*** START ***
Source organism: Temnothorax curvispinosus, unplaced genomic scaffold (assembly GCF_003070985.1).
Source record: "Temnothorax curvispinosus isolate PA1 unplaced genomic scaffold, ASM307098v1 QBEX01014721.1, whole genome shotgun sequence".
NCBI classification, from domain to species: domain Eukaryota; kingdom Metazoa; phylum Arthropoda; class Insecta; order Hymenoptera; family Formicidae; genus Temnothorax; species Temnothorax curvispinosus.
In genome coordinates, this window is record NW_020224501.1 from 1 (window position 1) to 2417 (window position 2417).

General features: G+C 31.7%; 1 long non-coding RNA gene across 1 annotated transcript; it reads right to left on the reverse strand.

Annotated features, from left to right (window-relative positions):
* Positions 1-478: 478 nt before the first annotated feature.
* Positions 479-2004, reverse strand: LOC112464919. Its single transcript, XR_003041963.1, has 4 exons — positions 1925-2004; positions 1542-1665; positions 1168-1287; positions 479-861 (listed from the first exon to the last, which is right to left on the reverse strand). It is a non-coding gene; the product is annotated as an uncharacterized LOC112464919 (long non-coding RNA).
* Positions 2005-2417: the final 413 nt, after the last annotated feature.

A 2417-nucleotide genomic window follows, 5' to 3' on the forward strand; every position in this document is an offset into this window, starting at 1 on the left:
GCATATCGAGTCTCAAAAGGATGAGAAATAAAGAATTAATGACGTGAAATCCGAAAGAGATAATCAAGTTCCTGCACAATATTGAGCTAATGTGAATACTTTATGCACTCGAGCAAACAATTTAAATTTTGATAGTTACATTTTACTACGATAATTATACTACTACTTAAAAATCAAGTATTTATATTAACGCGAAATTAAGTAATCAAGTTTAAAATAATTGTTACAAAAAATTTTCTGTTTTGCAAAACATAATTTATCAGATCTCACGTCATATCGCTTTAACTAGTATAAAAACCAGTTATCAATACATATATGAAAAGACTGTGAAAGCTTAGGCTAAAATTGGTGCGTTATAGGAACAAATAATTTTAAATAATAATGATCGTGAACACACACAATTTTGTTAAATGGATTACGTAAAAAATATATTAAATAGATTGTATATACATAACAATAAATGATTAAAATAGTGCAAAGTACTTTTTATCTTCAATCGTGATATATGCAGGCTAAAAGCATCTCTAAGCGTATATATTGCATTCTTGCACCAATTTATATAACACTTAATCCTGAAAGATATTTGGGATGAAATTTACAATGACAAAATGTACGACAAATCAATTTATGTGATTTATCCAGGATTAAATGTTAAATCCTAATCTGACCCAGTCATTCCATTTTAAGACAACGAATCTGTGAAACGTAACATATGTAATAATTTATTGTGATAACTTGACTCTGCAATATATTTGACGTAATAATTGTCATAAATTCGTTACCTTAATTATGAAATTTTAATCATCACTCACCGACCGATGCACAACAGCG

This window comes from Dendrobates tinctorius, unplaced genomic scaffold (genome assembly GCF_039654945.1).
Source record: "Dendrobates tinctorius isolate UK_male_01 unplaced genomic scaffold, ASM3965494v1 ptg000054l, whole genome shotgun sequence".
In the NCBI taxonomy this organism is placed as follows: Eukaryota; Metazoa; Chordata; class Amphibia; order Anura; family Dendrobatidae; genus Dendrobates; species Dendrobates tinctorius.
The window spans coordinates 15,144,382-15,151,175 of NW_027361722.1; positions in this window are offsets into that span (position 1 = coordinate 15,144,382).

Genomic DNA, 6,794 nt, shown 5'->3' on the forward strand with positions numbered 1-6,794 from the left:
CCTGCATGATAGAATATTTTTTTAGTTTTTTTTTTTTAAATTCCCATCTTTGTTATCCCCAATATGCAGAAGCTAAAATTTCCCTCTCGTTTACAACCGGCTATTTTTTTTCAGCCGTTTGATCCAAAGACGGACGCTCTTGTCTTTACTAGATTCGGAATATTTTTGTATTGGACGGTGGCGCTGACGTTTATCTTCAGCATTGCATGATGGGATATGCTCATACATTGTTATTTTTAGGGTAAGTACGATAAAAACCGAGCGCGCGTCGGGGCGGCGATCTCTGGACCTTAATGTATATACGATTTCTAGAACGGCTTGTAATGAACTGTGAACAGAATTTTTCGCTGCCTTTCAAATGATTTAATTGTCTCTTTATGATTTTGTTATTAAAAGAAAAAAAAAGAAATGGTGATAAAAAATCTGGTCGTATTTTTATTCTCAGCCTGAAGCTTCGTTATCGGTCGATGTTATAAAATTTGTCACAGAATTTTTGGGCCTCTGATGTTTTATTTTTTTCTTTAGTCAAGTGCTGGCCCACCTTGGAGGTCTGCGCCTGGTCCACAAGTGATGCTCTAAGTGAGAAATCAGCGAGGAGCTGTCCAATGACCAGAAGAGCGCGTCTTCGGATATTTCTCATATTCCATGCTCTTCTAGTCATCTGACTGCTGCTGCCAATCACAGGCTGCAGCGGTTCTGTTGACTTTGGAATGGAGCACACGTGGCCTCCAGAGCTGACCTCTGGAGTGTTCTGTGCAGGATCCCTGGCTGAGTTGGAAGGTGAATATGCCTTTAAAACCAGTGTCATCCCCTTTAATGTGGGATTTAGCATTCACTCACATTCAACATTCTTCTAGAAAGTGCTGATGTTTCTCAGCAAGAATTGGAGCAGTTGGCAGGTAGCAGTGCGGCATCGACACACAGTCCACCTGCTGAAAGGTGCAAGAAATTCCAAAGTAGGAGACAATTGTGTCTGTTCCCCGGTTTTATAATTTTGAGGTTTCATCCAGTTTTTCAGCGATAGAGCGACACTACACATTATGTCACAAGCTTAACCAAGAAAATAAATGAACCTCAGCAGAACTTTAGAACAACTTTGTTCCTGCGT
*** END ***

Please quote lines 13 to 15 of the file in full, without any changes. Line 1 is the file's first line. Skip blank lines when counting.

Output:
Source record: "Dendrobates tinctorius isolate UK_male_01 unplaced genomic scaffold, ASM3965494v1 ptg000054l, whole genome shotgun sequence".
In the NCBI taxonomy this organism is placed as follows: Eukaryota; Metazoa; Chordata; class Amphibia; order Anura; family Dendrobatidae; genus Dendrobates; species Dendrobates tinctorius.
The window spans coordinates 15,144,382-15,151,175 of NW_027361722.1; positions in this window are offsets into that span (position 1 = coordinate 15,144,382).